So Sick

The music industry’s latest payola scandal still occupies New York attorney general Eliot Spitzer. But this time around he is honing his sights on radio operators accepting bribes instead of labels doling them out, which is why he chose to sue Entercom, a Pennsylvania company that owns more than 100 stations. Spitzer not only accused the company of accepting money, but he also alleged that Entercom asked for cash from the labels, according to a March 8 press release from his office. And it seems that, since radio station executives left behind e-mail evidence, they won’t be able to blame their underlings. In one e-mail exchange, a program director complained about previewing certain CDs to generate payola. An executive replied: “These are not optional. They come from corporate and generate millions of dollars for Entercom.” In the end, Entercom will likely agree to pay fines and promise reforms, as Warner Music and Sony BMG did with earlier payola disputes.

Entercom isn’t the only radio corporation making headlines. Clear Channel recently sued XM Satellite Radio, demanding XM allow the radio behemoth to air commercials on the four XM stations it programs. XM wanted nothing of the sort—for the past two years it has touted itself as having 69 advertising-free music channels—but an arbiter ruled in Clear Channel’s favor. It would seem like a bigger deal if XM didn’t have 163 channels, meaning it can already advertise on 94 that mostly specialize in sports or news. Still, XM plans to add four new music-only stations to its roster, a representative told the Voice in an e-mail, keeping its total at 69.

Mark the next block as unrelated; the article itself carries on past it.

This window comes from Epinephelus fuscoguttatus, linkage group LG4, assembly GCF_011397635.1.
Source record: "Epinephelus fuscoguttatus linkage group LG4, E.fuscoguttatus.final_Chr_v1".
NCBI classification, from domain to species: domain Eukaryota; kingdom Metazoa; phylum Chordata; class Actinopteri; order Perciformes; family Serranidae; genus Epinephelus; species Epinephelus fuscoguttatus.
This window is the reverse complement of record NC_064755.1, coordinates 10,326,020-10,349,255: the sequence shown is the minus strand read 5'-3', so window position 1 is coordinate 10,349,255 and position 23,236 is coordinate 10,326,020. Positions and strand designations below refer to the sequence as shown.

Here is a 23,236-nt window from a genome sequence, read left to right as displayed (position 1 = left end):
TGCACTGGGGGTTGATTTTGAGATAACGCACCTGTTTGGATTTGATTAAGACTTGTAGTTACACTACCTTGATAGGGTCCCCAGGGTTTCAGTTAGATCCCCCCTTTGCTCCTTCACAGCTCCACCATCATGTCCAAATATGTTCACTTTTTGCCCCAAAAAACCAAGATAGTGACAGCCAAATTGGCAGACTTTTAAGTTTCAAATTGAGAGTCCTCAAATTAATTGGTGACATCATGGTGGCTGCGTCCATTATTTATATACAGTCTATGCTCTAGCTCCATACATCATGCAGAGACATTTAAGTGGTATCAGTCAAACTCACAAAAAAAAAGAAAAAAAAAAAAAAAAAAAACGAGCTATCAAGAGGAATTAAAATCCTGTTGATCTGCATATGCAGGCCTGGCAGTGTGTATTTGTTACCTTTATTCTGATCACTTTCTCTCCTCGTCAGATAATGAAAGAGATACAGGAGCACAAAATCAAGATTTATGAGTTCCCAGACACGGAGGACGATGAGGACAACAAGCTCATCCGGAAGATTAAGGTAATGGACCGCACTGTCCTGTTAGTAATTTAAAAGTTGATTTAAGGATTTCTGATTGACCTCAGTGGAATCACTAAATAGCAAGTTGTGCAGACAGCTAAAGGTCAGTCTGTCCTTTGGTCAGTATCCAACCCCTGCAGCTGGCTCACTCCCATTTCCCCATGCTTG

Without a doubt, though, it’s still FM radio that holds the music-launching reins. Therefore, it came as a surprise when in early March Billboard‘s three top-selling albums were made for children of the age targeted by AM’s Radio Disney. The top slots went to High School Musical, Kidz Bop 9, and Sing-A-Longs and Lullabies for the Film Curious George. With tykes positioning themselves as consumers, record executives are taking notice. “I wouldn’t be surprised to see a dozen kids-spirited albums,” Universal Records president Monte Lippman told the Times.

And kids don’t just buy CDs; they also download—almost every track from High School Musical hit Billboard‘s Hot 100 on legal downloads alone.

But kids who download illegally are turning their parents into potential lawsuit targets. When Terry McBride, owner of Canada’s Nettwerk One, learned the RIAA pressed charges against a Texas man whose daughter downloaded a single by Nettwerk One artist Avril Lavigne, he leapt into the fray and took on the family’s legal fees. “I see this [lawsuit] as a knee-jerk reaction,” he told the Voice. McBride, who has no expectation of winning the case, believes suing customers damages the music industry’s future; person-to-person file sharing, he feels, is shaping up to be a major distribution route.

In an attempt to peg down purchasing patterns, marketing firm Ipsos, the Associated Press, and Rolling Stone polled 1,000 people on their music consumption. Unsurprisingly, buying CDs remains the most popular way to acquire music. Seventy-three percent do that, compared to 15 percent who shop at legal online music stores and 8 percent who share files illegally. But, no shock, nearly three-fourths of the fans polled still find CDs too expensive. And one-third believe that overall music sales are slumping because of people copying tunes illegally. Did they think the same about mixed tapes?